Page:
Within seconds, "Ponyo" spirits audiences away on a flight and dive of creativity that ranges from the moon to a deep blue sea streaked with purple, gray and gold. It's like an international aquarium of the imagination. It teems with fascinating creatures. It conjures a persuasive threat that conflicting forces in the water and on land will go out of balance and destroy the world as we know it.

But "Ponyo" is in some ways the most subtle of all ecological movies. It takes in the human trash that litters a marine paradise. But the movie also draws its characters into an elastic circle of life that vitalizes man and fish alike.

Best of all, "Ponyo" never ceases to be a genuine odyssey in short pants. It's fundamentally about childhood curiosity and courage as embodied in a small boy named Sosuke. He mistakes a fish girl for a goldfish, names her Ponyo - and inadvertently makes her fall in love with him and the whole human world.

The family dynamics are as memorable, individual and funny as the strokes of home-made magic that writer-director Hayao Miyazaki, the supreme master of hand-drawn animation, keeps pulling out of his hat. Sosuke's mother, Lisa, works in a senior citizens center (Sosuke goes to a kindergarten next door). They live together in a cliff house that allows them to swap signals with their beloved Koichi when this devoted but often-absent husband and father is skippering his ship at sea. Sosuke is an authentic 5-year-old, alternately brave and fragile, and Lisa is a terrific if somewhat reckless mom who admits to frustration with her husband and imbues her son with her own bold attack on life.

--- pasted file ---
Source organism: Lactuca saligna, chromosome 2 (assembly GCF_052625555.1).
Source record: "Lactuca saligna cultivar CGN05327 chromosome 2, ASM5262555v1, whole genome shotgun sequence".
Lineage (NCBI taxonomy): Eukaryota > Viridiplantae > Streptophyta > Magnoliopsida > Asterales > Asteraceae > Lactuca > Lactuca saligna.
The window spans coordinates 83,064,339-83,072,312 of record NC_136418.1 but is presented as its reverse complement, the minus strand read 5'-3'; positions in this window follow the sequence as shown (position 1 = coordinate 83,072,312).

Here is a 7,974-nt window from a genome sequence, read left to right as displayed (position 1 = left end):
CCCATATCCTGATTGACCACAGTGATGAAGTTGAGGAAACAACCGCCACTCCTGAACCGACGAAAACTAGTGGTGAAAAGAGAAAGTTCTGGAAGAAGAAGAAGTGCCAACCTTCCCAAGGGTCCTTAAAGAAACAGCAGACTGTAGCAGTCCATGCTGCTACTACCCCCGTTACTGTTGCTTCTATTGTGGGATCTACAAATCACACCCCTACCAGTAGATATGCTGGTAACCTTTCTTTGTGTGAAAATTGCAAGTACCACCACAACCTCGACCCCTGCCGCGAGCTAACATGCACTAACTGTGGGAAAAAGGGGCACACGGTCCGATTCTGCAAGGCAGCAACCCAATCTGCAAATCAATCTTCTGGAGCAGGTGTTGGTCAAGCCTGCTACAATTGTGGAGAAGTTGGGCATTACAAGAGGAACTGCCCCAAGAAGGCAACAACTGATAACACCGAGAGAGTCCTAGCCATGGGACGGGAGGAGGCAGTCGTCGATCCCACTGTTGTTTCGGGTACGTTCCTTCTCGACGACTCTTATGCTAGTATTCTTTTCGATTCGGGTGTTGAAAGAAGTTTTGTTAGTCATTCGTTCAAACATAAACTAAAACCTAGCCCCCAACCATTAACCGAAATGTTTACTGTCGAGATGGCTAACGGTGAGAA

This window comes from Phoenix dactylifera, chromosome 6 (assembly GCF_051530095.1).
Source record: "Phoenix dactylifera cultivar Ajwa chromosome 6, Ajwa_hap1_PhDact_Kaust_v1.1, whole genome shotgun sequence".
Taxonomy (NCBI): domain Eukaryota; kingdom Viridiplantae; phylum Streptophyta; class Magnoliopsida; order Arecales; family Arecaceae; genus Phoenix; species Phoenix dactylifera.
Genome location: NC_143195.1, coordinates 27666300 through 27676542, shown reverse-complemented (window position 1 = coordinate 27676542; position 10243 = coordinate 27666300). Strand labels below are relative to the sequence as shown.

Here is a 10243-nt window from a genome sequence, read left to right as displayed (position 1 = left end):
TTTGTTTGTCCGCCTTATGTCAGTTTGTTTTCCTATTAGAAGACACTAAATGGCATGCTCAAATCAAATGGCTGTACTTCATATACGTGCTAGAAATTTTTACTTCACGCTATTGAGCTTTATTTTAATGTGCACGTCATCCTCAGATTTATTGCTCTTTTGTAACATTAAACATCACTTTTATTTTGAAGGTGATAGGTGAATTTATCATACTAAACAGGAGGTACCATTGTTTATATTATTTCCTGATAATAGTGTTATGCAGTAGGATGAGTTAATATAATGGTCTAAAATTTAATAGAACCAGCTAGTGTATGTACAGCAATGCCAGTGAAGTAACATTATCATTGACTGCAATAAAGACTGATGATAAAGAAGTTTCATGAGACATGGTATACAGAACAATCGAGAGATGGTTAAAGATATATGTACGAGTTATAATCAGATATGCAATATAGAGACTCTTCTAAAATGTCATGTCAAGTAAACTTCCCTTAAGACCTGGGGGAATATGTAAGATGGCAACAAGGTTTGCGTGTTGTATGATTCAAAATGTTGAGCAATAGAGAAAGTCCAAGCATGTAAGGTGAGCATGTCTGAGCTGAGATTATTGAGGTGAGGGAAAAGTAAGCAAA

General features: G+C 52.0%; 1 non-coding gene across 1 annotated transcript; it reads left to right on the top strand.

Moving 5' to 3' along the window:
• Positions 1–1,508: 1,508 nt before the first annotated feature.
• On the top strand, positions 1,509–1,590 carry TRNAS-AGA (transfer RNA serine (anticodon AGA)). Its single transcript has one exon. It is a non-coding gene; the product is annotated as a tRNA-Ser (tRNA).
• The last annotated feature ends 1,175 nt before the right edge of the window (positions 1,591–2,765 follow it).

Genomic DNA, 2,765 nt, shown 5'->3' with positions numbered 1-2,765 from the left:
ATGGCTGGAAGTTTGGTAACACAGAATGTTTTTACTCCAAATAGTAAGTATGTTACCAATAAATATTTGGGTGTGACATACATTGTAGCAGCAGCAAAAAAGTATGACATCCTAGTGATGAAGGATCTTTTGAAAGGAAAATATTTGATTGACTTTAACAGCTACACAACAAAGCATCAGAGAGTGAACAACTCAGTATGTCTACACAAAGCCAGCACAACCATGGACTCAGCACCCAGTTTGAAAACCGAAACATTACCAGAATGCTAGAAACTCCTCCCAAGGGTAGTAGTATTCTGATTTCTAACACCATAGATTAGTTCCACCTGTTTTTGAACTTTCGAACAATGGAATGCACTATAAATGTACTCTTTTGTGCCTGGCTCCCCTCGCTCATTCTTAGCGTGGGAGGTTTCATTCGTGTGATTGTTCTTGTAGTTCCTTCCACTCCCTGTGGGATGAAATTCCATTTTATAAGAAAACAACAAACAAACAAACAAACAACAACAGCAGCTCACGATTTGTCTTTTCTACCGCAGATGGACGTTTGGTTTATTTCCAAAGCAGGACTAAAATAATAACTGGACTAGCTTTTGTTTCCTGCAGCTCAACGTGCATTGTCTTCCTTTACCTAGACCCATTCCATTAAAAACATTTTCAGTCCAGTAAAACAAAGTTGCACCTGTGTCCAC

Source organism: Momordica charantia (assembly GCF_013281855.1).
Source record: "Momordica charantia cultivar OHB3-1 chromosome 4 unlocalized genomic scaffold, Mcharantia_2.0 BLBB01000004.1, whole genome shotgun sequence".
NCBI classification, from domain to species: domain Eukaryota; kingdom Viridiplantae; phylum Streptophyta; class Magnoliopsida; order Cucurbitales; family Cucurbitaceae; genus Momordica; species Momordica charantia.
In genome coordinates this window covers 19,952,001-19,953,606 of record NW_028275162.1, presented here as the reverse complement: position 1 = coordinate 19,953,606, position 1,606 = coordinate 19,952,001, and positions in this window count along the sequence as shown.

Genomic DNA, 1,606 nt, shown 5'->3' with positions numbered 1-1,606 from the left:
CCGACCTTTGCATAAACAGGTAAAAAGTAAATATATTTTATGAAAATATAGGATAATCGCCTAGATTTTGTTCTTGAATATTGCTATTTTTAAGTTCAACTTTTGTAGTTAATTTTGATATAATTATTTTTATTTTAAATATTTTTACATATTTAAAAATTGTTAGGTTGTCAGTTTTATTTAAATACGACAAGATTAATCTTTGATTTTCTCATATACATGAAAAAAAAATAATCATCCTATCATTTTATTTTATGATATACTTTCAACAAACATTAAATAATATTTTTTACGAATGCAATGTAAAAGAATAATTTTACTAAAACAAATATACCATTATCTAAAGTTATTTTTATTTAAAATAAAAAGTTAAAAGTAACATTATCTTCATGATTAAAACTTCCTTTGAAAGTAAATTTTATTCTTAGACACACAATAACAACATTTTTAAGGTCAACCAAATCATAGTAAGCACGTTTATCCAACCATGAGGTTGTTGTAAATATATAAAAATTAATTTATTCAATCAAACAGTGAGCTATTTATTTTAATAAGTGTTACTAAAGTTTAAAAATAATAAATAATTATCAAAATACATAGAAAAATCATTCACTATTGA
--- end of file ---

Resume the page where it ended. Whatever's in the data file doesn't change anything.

What's amazing about "Ponyo" is that Ponyo's relationship with her parents is just as compelling and believable - though her father, Fujimoto, is a potent underwater warlock who thinks he holds Earth's fate in his hands, and her mother, Gran Mamare, is a shape-changing divinity, who in one gasp-inducing sequence appears to Koichi as a goddess of mercy. Ponyo uses her own powerful magic to escape the bubble home Fujimoto has created for her and to transform herself into a frisky, generous girl the same age and height as Sosuke. Fujimoto worries that her metamorphosis will destabilize the planet and cause the waters to rise toward the moon - but Gran Mamare says it won't as long as Sosuke can prove he truly loves her.

Miyazaki may be the only animator in movie history who has been able, film after film and genre after genre, to realize complete idiosyncratic visions the way a writer-illustrator like Maurice Sendak does in books like "Where the Wild Things Are" and "In the Night Kitchen." The wizardry of "Ponyo" lies in the way you follow Miyazaki's fluid compositional lines as they weave together the disparate universes of a boy and a fish girl and thread in and out of their souls.

Fable, emotion and psychology merge in a fairy-tale brew that will hold children rapt and engage the better angels of adults. Fujimoto himself is a walking psychedelic effect, clothed as if from Carnaby Street and ear-ringed like a pirate. He's always carrying or operating paraphernalia as ornate as Captain Nemo's.

Miyazaki works passion and zealotry into the fiber of this character, and intrigue into everything he does - such as alter and enlarge dozens of Ponyo's little sisters into fish as big as waves. (Ponyo can do that, too). There's something ineffably wonderful about the way Fujimoto turns these waves into a tsunami straight out of a quarrelsome crone's prophecy. Everything in "Ponyo" is simultaneously supernatural and sensible.

The whole American voice cast is beyond reproach, including Noah Cyrus as Ponyo and Frankie Jonas as Sosuke, but the true audio star here is Liam Neeson, whose virtuoso inflections turn Fujimoto's spells into poetry. In visual terms, that's what Miyazaki does in the entire movie.

Not reviewed

"Spread," a romantic comedy starring Ashton Kutcher, was not screened for critics.

MPAA rating: G

Running time: 1:43 minutes

Starring the voices of Cate Blanchett (Gran Mamare), Noah Cyrus (Ponyo) and Matt Damon (Koichi).

A Walt Disney Pictures release. Directed by Hayao Miyazaki.

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